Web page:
Speculating on the Senate
With virtually no one any longer contending that the Democrats will reclaim a majority in the House--or even pick up, at best, more than 3 or 4 seats--the only possibility of a shift in congressional control from the 2004 elections comes in the Senate. Here, the race seems very much like the current one in the Electoral College--slightly favoring the Republicans, and with as much chance as a significant GOP gain as a Democratic victory.
Counting Jim Jeffords as a Democrat, the Dems start the race behind 49-51. And, making the (not unreasonable) assumption that if Kerry is elected, Massachusetts voters will replace him with a Democrat, the Dems need to pick up one net seat to take the majority if Kerry is elected and two seats if Bush is re-elected. Quite beyond the issue of coattails, then, a Democratic majority probably depends on a Kerry victory.
Three seats seem all but certain to change hands: Illinois, where everyone's favorite GOP candidate, Alan Keyes, trails by 51 points in the latest poll (68-17); Georgia, where the Dems have had no chance for months; and South Carolina, where the Dems probably lost their only chance at victory when former GOP governor David Beasley was defeated in the Republican runoff. So, not counting any of the close races, Republicans start the contest with a one-seat gain.
Five seats seem to have shifted in the direction of the party that currently occupies them over the past several weeks--Washington, North Carolina, and South Dakota for the Democrats; Missouri and Pennsylvania for the Republicans. That leaves five more open seats (Florida, LA, Oklahoma, Colorado, and Alaska) that will decide, with the Dems needing to win all five to reclaim the Senate if Bush wins, and four of the five if Kerry prevails.
The Florida race has been slow to develop, but it's been a decade since a Republican has won a Senate race there, and the Democrats certainly nominated a solid candidate in Betty Castor. In Oklahoma and Alaska, the Dems nominated their strongest conceivable candidate in both races (Brad Carson and Tony Knowles) and the Republicans nominated two deeply flawed candidates in Tom Coburn and Lisa Murkowski. Nonetheless, although it's certainly possible, it's hard to imagine the Dems winning both of these states, especially since Bush seems likely to carry both by 25 points or more: no Democrat has won a statewide federal race of any kind in Alaska since 1974, and David Boren is the only Democrat to win an Oklahoma Senate race since 1966.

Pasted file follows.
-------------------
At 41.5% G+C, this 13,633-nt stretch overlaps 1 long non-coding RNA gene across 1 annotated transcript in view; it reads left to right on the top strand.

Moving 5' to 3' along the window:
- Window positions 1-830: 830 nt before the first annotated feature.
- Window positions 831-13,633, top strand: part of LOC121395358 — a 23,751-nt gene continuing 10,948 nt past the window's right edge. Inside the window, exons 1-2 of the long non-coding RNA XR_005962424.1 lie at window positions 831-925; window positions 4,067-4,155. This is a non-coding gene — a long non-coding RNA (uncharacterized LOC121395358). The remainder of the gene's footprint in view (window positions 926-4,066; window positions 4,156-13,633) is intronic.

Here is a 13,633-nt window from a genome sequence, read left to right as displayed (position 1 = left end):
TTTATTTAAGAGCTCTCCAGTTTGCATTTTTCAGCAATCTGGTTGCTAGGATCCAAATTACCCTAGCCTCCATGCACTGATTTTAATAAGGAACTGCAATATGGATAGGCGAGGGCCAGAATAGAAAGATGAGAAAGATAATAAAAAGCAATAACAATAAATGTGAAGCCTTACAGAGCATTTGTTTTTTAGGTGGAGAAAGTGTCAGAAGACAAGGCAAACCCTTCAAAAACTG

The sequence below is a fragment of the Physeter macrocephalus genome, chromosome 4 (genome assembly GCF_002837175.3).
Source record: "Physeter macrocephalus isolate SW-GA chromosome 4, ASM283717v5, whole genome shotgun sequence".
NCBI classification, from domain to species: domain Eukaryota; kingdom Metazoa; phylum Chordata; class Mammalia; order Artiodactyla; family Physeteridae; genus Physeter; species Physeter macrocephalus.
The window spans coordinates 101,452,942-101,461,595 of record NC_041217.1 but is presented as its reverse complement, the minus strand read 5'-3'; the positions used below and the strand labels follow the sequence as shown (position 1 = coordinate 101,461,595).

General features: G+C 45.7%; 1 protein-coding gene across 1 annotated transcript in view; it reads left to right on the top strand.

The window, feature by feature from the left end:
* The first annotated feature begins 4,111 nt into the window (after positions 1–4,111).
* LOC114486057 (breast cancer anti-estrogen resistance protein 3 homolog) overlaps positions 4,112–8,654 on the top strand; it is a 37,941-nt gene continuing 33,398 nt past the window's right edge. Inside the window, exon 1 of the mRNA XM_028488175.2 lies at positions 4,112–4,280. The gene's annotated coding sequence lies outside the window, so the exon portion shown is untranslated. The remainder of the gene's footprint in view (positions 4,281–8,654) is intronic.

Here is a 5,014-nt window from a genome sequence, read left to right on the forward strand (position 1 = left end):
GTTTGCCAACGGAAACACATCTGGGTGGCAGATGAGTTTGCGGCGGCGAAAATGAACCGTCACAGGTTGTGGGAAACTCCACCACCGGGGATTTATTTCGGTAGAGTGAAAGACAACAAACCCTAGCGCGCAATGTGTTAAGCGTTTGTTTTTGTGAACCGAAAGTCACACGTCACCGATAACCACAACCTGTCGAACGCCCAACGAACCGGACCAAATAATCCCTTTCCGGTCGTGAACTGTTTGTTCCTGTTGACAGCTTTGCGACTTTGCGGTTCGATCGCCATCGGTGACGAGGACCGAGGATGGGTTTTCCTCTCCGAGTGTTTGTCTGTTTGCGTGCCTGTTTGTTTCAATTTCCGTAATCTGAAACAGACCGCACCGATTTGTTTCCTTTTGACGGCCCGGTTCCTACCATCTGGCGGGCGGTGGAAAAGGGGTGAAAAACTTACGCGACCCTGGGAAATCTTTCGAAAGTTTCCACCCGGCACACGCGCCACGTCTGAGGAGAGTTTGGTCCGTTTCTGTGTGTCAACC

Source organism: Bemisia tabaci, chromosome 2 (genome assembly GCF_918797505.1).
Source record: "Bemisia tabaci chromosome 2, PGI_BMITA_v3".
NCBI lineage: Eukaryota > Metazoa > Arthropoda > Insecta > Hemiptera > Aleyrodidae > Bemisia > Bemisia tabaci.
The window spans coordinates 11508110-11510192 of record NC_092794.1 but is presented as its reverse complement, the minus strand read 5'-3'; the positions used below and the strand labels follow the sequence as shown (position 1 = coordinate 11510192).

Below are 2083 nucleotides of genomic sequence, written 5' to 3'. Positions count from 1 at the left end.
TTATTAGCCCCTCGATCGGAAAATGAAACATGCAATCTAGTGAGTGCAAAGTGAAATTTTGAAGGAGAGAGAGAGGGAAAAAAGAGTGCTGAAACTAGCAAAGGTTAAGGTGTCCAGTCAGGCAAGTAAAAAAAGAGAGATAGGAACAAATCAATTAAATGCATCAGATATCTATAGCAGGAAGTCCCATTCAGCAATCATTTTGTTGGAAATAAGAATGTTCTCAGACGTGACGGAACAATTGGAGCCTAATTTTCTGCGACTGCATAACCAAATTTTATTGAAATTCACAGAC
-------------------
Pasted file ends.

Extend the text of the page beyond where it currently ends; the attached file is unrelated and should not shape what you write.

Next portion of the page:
If Oklahoma and Alaska split, that leaves Louisiana and Colorado to decide the outcome. The only Democrat to win a Senate race in Colorado in the last 18 years was Ben Nighthorse Campbell, but he quickly defected to the GOP, and Democratic nominee Ken Salazar recently lost his lead to GOP candidate Pete Coors. In Louisiana, Dems have increasingly become reliant on the state's peculiar election system, in which candidates from all parties appear on the ballot with a runoff the first Saturday in December if no candidate receives a majority. They've erased large Republican leads in the open primary in the 1996 and 2002 Senate races and the 2001 gubernatorial contest. At some point, though, it would seem as if their luck will run out. If I had to guess at this stage, I would say that Salazar will win Colorado and GOP nominee David Vitter will capture Louisiana, which would produce a 50-50 Senate.
There is, however, one other historical trend worth considering. In each of the last four elections, there has been one notable Senate upset: 1996 in Nebraska, with Chuck Hagel over Ben Nelson; 1998 in North Carolina, with John Edwards over Lauch Faircloth; 2000 in Washington, with Maria Cantwell over Slade Gorton (courtesy of the final absentee ballots from Seattle, counted days after the election); and 2002, with Saxby Chambliss over Max Cleland. Alarmingly for the Dems, the only possible candidates for an upset at this stage seem to be Democrats--Tom Daschle in South Dakota, Patty Murray in Washington, and, perhaps most likely, Wisconsin's Russ Feingold, who has demonstrated a tendency to fade late in both 1992 and 1998. This is one historical pattern that Democrats will be hoping to avoid this election day.
Brian Ulrich - 10/1/2004
The latest poll has Feingold up 52-39. Michels has low name recognition, and because the GOP isn't targeting this state, doesn't have a lot of resources to build with. Also, anecdotally, I've been tabling for Feingold this past week, and have talked to a couple of Republicans who said they cross over for Feingold. I think he's safe.
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